Newly Established Chinese Unions Plan to Form Political Party

By Xue Fei
Xue Fei
Xue Fei
September 3, 2009 Updated: October 1, 2015

Workers outside the Tonghua factory in Jilin Province, in unrelated protests about pay cuts in March, 2009. (Blogger photo)
Workers outside the Tonghua factory in Jilin Province, in unrelated protests about pay cuts in March, 2009. (Blogger photo)
Three newly established independent labor unions in Jinan City, Shandong Province, announced plans to form a political party for workers on Sept. 2, according to a press release from China Affairs, a Chinese dissident website based in the U.S. The details have not yet been made public owing to fear of reprisals in China.

Workers have formed labor unions in three state-owned enterprises (SOE), including the China Qingqi Group Co. Ltd., Jinan taxi drivers, and Jigang Group Co. Ltd. These unions, independent of the Chinese Communist Party (CCP), say they aim to actively defend workers’ interests, organize activities, and seek justice for grievances.

At a joint meeting recently the three unions determined that their next step is to set up their own political party, tentatively named the “United Workers Party.”

They have not published a membership list, leader names, or any other information for fear that Chinese authorities would seek them out for punishment, as has happened before in similar circumstances.

Workers at the three enterprises have all felt the pressure of China’s modernization. The China Qinqi Group, for example, a large SOE founded in 1956, has tens of thousands of workers who rely on the company for survival. After the reform of the Chinese steel industry from the late 1970s, however, the company faced bankruptcy. Many workers lost their jobs and their entitlements went missing, yet those responsible were not punished.

In northeastern China, a key industrial area where there is a concentration of large state-owned enterprises, similar situations have been reported.

The Jilin Tonghua Iron and Steel Group (TISG) incident of last month is a typical example. On July 24, 30,000 TISG workers protested against the proposed privatization of the corporation with the Jianlong Group. TISG workers faced the possibility of being laid off. Their anger turned to violence when they beat to death Chen Guojun, a general manager of Jianlong who was supposed to oversee the deal.

The attempts at privatization come at a time when Chinese policymakers are trying to reform chronically underperforming SOEs in the steel industry, which are still owned by national or local authorities.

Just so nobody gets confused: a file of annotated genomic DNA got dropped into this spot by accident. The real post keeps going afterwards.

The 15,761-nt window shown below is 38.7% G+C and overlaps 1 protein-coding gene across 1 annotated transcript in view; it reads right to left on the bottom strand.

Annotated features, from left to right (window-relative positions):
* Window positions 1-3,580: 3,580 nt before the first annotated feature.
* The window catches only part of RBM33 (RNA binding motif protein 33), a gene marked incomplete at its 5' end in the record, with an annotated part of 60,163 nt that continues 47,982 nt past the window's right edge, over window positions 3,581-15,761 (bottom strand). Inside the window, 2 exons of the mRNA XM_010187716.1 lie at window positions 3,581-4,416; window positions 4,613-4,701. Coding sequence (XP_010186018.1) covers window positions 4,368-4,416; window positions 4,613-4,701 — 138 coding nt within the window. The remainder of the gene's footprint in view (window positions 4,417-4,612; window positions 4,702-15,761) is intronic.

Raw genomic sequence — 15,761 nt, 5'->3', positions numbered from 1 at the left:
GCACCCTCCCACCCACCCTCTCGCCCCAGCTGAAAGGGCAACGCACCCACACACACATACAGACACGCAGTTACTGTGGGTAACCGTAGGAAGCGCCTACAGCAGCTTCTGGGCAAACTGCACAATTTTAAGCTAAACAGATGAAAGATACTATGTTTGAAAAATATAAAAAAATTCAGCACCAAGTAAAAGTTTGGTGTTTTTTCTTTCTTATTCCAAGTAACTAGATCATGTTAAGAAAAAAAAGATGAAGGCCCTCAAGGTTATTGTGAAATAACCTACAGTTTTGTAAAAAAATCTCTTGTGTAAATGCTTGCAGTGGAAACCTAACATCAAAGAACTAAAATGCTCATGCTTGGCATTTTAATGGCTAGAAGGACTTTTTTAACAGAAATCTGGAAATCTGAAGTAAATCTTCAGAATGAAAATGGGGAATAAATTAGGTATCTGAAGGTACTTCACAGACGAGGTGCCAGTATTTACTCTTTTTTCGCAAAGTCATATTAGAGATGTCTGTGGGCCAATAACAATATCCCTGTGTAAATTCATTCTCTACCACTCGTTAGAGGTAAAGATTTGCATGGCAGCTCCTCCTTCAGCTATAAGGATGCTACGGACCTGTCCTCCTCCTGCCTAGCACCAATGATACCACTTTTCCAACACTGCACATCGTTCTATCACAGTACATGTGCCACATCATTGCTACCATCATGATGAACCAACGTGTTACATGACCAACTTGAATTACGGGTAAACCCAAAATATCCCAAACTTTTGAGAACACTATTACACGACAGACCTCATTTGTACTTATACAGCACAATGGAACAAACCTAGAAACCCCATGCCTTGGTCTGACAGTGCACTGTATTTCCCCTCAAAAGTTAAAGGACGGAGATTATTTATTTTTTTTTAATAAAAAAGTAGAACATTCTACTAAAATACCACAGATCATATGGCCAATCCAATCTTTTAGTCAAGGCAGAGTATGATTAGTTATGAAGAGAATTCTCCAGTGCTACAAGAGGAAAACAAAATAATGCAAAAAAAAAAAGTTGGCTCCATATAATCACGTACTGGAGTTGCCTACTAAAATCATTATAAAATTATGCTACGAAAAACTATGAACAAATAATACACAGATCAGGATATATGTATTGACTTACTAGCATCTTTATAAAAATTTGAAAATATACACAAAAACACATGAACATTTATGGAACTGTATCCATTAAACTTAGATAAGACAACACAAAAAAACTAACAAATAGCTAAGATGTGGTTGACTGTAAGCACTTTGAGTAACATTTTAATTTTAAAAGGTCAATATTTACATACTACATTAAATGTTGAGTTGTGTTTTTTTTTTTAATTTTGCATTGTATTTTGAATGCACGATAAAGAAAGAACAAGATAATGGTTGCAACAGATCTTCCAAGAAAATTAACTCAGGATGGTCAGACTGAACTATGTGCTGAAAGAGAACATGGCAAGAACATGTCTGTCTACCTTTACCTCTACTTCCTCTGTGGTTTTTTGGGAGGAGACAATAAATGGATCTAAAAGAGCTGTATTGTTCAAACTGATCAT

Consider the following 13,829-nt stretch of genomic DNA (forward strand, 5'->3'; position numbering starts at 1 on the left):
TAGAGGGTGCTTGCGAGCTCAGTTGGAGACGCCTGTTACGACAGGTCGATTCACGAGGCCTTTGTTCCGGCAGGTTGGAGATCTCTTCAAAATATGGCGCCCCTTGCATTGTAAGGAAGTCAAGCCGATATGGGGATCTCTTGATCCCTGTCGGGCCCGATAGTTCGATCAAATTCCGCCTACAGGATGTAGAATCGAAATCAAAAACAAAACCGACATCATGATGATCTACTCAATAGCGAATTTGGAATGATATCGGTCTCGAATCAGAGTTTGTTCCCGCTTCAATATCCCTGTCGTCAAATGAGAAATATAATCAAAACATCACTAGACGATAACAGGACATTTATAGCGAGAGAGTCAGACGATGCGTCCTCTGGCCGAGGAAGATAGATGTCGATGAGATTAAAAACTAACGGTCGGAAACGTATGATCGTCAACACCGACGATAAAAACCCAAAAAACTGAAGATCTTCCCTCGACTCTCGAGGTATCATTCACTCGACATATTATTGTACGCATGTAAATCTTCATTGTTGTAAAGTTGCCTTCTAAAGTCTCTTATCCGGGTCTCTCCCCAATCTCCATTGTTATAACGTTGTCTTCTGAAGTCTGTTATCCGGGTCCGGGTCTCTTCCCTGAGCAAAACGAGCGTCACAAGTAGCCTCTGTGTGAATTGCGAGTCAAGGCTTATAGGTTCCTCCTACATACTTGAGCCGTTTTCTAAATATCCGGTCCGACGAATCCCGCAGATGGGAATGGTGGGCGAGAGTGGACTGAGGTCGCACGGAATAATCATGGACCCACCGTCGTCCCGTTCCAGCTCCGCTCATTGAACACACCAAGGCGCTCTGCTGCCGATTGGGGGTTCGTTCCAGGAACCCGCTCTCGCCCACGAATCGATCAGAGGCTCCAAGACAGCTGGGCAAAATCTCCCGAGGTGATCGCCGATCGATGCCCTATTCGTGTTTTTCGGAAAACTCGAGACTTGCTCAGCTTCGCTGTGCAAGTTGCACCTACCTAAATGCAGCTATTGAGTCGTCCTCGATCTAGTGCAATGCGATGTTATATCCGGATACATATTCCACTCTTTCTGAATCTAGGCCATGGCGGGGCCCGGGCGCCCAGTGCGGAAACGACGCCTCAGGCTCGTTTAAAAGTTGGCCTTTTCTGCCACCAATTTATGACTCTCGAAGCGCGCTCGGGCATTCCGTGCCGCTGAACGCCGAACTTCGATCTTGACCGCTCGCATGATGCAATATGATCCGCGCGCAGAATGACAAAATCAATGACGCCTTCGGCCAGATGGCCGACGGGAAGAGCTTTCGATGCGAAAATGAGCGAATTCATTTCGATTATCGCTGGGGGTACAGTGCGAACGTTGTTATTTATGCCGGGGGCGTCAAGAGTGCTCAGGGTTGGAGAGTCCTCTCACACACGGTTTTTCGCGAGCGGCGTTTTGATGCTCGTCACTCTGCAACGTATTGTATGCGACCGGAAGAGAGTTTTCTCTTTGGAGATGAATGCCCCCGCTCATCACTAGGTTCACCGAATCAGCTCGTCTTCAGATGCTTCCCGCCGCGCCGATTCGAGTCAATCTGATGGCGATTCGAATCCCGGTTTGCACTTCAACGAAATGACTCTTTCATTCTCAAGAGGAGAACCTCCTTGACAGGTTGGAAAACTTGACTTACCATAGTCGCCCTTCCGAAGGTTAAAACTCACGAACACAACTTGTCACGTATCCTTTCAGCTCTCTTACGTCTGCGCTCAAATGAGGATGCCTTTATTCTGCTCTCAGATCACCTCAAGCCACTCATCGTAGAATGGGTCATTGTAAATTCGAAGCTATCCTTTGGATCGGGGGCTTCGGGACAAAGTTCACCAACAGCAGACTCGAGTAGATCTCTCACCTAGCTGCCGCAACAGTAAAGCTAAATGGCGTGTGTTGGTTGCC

“Many workers guilty of no wrongdoing have been laid off, and are in a helpless situation,” the press release from the unions said. “Because of this, workers need to establish their own union; whether for current employees, those who have already been illegally laid off, or those retired, they can all join this free union.” The official name of the union is Free Union, an apparent attempt to draw a distinction between itself and the status-quo.

The only union movement currently permitted in China is the China All-China Federation of Trade Unions, which is widely recognized as being an organ of the CCP and of not actually representing worker’s rights. “It’s all under the CCP, but it doesn’t listen to the workers, it’s just for the CCP to talk,” Wu Fan, editor of China Affairs said. “Workers don’t want this union, they want their own union, they want to represent their own interests, and to be able to speak for themselves.”

Workers are also blocked from forming their own unions in China. Last year, after appealing in vain for eight years, over 10,000 laid off workers from Jilin Petroleum planned to form their own union. They were obstructed by authorities, however, and their representative, Chen Yuping, was sent to labor camp for 18 months. He was released on July 28 of this year.

Wu Fan says the CCP is “very, very afraid,” of workers forming a union. Before the CCP took power in China, they fought with the Nationalist Party through unions, Wu Fan explained. “Now they’re very scared of these workers not listening to the CCP. They’re afraid the workers will rise up against them, because their own history is this way.

“This is not just a simple question of individual rights,” Wu Fan said, “If workers want to look after themselves they have to struggle with the CCP. To do this you need an organization. Only with the power of an organization can you struggle with the CCP.”

Additional reporting by Matthew Robertson.

Xue Fei